Dionne quintuplet returns to birth home after 2 decades
All 5 were taken from their parents by government, generating $500M for the province
Surrounded by children, one of the two surviving Dionne quintuplets walked through the door of the house she was born in for the first time in decades.
A plaque was unveiled to commemorate the national historic significance of the birth of the quintuplets during a ceremony Sunday in North Bay, Ont.
Annette Dionne says she was honoured to attend the ceremony and to see so many people still interested in the quintuplets' story. Cecile Dionne, the other surviving sibling, was not able to attend the ceremony due to health issues.
The Dionnes became international sensations after they were born on May 28, 1934, as they were the only known quintuplets at the time to survive for more than a few days.
More than 1,000 people attended the ceremony and had the opportunity to take pictures with Dionne and visit the house, which was brought to North Bay in 1985 and turned into a museum.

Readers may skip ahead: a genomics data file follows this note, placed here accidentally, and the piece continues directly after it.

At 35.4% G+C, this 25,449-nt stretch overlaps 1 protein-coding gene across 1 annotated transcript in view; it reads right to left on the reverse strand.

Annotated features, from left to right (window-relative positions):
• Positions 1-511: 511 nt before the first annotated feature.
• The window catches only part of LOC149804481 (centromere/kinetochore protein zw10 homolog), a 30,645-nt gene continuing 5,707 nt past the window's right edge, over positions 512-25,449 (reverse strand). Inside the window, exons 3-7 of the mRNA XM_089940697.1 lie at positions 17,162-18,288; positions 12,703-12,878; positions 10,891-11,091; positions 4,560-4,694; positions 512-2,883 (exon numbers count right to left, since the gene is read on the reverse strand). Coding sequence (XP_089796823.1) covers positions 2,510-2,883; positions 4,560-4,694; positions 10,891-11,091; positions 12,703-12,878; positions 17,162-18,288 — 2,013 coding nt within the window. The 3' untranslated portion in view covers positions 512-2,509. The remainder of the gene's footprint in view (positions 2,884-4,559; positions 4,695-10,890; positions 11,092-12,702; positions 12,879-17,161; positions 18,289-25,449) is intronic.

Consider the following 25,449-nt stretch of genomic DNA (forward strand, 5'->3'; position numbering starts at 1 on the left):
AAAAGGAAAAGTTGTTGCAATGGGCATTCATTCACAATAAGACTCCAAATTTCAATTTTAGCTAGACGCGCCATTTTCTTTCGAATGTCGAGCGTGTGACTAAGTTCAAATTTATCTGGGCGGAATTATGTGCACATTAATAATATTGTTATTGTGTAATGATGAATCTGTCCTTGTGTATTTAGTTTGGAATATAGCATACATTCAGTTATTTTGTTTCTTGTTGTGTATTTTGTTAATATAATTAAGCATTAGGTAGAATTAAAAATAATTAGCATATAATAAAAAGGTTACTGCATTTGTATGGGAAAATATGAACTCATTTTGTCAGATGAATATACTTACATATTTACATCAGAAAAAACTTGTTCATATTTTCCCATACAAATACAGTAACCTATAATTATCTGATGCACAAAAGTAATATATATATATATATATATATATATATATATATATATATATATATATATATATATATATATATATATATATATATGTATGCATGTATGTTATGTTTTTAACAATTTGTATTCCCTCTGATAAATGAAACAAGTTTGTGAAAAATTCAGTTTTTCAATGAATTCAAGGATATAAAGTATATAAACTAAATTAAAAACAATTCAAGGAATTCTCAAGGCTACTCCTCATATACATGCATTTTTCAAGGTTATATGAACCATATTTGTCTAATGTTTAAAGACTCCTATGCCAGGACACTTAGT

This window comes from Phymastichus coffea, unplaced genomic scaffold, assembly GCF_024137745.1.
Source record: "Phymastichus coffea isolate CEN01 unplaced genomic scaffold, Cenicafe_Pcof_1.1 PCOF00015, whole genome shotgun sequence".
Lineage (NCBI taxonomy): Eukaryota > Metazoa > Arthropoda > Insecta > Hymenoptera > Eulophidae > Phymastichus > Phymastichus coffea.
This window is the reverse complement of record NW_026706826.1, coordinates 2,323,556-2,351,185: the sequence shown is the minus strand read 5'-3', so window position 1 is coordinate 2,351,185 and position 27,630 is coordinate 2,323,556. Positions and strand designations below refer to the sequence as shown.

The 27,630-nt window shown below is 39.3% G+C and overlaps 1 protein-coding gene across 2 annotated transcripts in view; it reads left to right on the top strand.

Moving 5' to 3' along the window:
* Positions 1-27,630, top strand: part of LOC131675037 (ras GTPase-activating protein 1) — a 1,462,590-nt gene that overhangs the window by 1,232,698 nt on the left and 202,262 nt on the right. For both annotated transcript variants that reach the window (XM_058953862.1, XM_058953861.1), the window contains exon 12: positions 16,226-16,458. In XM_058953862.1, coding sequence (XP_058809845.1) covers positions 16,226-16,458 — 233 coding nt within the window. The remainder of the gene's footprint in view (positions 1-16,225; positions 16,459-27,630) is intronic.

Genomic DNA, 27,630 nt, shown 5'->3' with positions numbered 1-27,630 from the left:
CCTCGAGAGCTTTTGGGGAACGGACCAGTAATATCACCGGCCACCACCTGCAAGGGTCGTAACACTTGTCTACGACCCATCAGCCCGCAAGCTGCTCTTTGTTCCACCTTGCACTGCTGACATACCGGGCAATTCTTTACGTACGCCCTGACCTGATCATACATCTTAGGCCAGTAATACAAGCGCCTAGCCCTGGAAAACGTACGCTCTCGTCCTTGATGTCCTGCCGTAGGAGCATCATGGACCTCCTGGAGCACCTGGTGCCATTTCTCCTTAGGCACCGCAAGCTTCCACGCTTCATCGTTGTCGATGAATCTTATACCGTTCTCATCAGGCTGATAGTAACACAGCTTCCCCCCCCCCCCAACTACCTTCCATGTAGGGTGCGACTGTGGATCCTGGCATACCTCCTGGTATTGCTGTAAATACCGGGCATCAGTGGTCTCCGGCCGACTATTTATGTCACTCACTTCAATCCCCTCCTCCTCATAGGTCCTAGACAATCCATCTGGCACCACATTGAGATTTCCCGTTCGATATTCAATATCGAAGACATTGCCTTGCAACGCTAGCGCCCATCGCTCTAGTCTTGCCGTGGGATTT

Nipissing--Timiskaming MP Anthony Rota said the historic designation provides an opportunity to connect with the past and that he encourages Canadians to learn more about the Dionne quintuplets place in history.
All five sisters were taken from their parents by the Ontario government and were turned into a tourist attraction for the first nine years of their lives, bringing in about $500 million to the province.
By the 1990s, three surviving Dionne sisters received a $4 million settlement from the province after they alleged the
government mismanaged a trust fund Ontario created for them.